Try and buy British if you can - I am listening to an Arcam FMJ A38 amplifier at the moment and it sounds superb.

RE: British Hi Fi

Yes, fair comment Spadger, and  I guess you get what you pay for. Sugden amps do have a good reputation as do Arcam but above the mass market prices. We do have too Linn & Naim, at a price, and several small companies.   The major Japanese brands too have gone to lower cost countries. I have  Sony items made in Malaysia,

The KEFs in my main system are British but the newer ones (IQ30s) in the room I use for computer downloads and sometimes for CD are ... Chinese.

Perhaps the takeover of the likes of Leak & Wharfedale by conglomerates like the Rank Ogranization and Garrard by Plessey did them no favours. Mind you if one has a deep enough pocket one can get a new Garrard 501 made to order. Someone who set up to overhaul and make spare parts for Garrards eventually tracked the Garrard  trade mark  to a Brazilian company and purchased it from them! 

RE: British Hi Fi

Yes, 33lp, the Garrard brand name is now held by Loricraft who not only refurbish the old 301 and 401 models but make their own newer version, the 501 turntable. They also make some of the best vinyl record cleaners you are ever likely to come across. However, this all comes at a cost, and I think you have hit the nail on the head here on the pricing issue. Hi-fi manufactured in the UK may be of a very high quality, but the price puts many people off. We simply can't match the labour costs in the Far East and so we have to compete in the niche area of high qualityt as opposed to price. This, of course, implies that products from China and elsewhere suffer in the area of good quality build and sound, which is patently not the case.

However, I still try to buy British when I can, though with the likes of KEF sourcing their cheaper models from overseas, it is becoming increasingly difficult to do so. 

RE: British Hi Fi

Sadly price is no indication that a product from a "British" company is actually made in the UK. I was auditioning a Creek Destiny 2 integrated amplifier the other day, and mighty sweet it sounded too. Neither I nor the dealer could find a "made in" label, but the tell-tale "Designed in the UK" label lead us to concur that it must be made in China. This unit retails at £1,750, which is more than equivalent products from Naim and Roksan which are still, I believe, made in the UK.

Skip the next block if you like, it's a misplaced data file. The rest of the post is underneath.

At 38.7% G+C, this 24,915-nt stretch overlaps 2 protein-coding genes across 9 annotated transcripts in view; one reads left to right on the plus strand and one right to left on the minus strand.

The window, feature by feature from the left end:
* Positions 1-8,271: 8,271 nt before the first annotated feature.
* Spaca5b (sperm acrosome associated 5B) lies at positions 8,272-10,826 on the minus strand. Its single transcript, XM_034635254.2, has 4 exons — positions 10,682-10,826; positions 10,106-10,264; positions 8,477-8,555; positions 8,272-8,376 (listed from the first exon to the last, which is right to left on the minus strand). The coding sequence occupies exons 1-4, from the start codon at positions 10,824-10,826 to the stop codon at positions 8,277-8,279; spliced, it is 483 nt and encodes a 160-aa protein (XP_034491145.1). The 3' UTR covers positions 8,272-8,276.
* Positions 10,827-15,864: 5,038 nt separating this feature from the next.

Does this mean that the Creek Destiny 2 would cost, say, £3,500 if made in the UK and is therefore significantly better than a Naim Nait XS or Roksan Caspian M2? Or is Creek making a much healthier profit on a broadly similar product?

Not that "Made in the UK", or indeed made anywhere in Europe is a guarantee of quality. My UK-built Arcam CD23 FMJ developed a fault on the CD mechanism (which was probably sourced from the Far East), and I've completely given up on Philips after two TVs made in Europe (Belgium I think) packed up in under 3 years. My Pioneer plasma which bears a "Made in England" sticker is entering its 6th year with no problems to report.

 

 

RE: British Hi Fi

Actually I have a slight problem with my Arcam CD transport. However, the sound is still top notch compared with the Denon which it replaced. I would rather have to replace the Arcam every few years than listen to poor sound quality.

 

Hopefully Arcam might be able to repair it perhaps, should the problem worsen??

RE: British Hi Fi

AVI is still making superb stuff (although they only make active speakers now).

A small company, R&D is in-house, they buy-in drive units from overseas but the electronics are made in South Wales and veneered cabinets in Sheffield.

Robin

RE: British Hi Fi

Not to forget that Sonneteer are still designed and Built in Guildford Surrey of course.

 

:-)

Haider

Sonneteer